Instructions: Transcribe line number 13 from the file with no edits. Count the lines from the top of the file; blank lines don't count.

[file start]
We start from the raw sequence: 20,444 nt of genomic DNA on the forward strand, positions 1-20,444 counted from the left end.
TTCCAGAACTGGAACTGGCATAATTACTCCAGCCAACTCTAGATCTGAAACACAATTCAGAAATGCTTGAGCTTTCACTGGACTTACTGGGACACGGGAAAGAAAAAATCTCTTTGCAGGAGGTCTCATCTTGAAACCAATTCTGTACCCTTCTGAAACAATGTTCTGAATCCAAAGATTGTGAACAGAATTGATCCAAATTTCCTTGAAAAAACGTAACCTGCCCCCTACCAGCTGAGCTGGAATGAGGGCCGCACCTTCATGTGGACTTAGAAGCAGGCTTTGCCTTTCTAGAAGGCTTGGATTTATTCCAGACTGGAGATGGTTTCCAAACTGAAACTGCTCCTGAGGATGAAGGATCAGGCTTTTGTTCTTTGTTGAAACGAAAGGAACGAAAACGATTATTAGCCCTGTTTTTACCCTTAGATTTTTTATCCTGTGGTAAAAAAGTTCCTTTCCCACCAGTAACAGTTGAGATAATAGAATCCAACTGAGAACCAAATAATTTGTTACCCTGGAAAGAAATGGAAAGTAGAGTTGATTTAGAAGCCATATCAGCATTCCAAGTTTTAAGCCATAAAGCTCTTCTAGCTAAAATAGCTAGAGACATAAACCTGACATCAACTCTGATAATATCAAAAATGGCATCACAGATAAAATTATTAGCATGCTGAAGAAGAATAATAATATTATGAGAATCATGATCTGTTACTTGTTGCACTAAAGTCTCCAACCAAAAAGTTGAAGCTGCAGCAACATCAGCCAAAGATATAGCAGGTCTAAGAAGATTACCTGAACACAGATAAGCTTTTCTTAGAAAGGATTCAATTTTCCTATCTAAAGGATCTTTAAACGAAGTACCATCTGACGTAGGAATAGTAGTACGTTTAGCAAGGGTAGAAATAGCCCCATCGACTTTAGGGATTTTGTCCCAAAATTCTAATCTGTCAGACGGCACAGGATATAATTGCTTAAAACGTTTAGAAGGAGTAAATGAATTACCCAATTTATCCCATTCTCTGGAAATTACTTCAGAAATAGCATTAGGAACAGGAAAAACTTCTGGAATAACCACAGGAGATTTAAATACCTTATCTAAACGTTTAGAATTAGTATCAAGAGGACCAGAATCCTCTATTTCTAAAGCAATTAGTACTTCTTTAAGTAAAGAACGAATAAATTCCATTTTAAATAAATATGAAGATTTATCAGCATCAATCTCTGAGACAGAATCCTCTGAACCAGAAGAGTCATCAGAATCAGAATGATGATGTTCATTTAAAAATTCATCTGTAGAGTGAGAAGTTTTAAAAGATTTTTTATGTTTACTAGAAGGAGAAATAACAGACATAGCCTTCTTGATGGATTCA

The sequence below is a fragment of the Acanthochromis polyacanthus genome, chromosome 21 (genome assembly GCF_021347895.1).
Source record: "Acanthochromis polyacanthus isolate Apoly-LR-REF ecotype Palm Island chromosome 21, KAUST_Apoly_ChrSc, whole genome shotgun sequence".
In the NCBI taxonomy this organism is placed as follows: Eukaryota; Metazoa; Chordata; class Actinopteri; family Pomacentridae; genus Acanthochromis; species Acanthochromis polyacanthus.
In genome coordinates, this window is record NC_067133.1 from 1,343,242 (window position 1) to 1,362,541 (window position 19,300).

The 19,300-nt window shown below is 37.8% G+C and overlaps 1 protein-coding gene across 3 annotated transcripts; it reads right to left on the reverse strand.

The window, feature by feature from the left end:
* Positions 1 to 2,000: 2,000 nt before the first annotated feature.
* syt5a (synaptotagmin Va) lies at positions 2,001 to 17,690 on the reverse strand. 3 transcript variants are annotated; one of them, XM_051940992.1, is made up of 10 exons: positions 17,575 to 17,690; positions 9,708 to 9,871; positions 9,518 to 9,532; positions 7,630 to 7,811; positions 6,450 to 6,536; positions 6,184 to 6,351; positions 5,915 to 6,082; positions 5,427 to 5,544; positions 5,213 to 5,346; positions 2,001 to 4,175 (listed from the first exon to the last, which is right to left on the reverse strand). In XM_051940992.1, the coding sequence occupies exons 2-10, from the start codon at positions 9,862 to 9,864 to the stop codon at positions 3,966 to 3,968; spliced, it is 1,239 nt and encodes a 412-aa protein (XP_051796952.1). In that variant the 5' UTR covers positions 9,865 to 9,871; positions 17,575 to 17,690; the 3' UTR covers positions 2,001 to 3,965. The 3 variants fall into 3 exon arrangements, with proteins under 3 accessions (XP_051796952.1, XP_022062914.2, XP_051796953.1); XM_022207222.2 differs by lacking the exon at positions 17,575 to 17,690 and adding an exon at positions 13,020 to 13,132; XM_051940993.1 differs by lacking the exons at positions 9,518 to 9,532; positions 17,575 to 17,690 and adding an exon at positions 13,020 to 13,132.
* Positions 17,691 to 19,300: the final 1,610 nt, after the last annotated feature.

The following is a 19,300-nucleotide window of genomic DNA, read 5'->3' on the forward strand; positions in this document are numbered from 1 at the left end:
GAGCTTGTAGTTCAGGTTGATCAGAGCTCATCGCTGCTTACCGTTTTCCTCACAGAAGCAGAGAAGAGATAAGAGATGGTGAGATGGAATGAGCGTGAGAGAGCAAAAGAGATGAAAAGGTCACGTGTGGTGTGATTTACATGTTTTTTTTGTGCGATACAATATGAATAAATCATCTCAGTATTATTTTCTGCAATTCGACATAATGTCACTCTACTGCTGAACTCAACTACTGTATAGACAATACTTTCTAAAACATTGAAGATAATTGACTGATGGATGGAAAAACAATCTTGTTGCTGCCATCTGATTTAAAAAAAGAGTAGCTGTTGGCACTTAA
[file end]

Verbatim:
GAGCTTGTAGTTCAGGTTGATCAGAGCTCATCGCTGCTTACCGTTTTCCTCACAGAAGCAGAGAAGAGATAAGAGATGGTGAGATGGAATGAGCGTGAGAGAGCAAAAGAGATGAAAAGGTCACGTGTGGTGTGATTTACATGTTTTTTTTGTGCGATACAATATGAATAAATCATCTCAGTATTATTTTCTGCAATTCGACATAATGTCACTCTACTGCTGAACTCAACTACTGTATAGACAATACTTTCTAAAACATTGAAGATAATTGACTGATGGATGGAAAAACAATCTTGTTGCTGCCATCTGATTTAAAAAAAGAGTAGCTGTTGGCACTTAA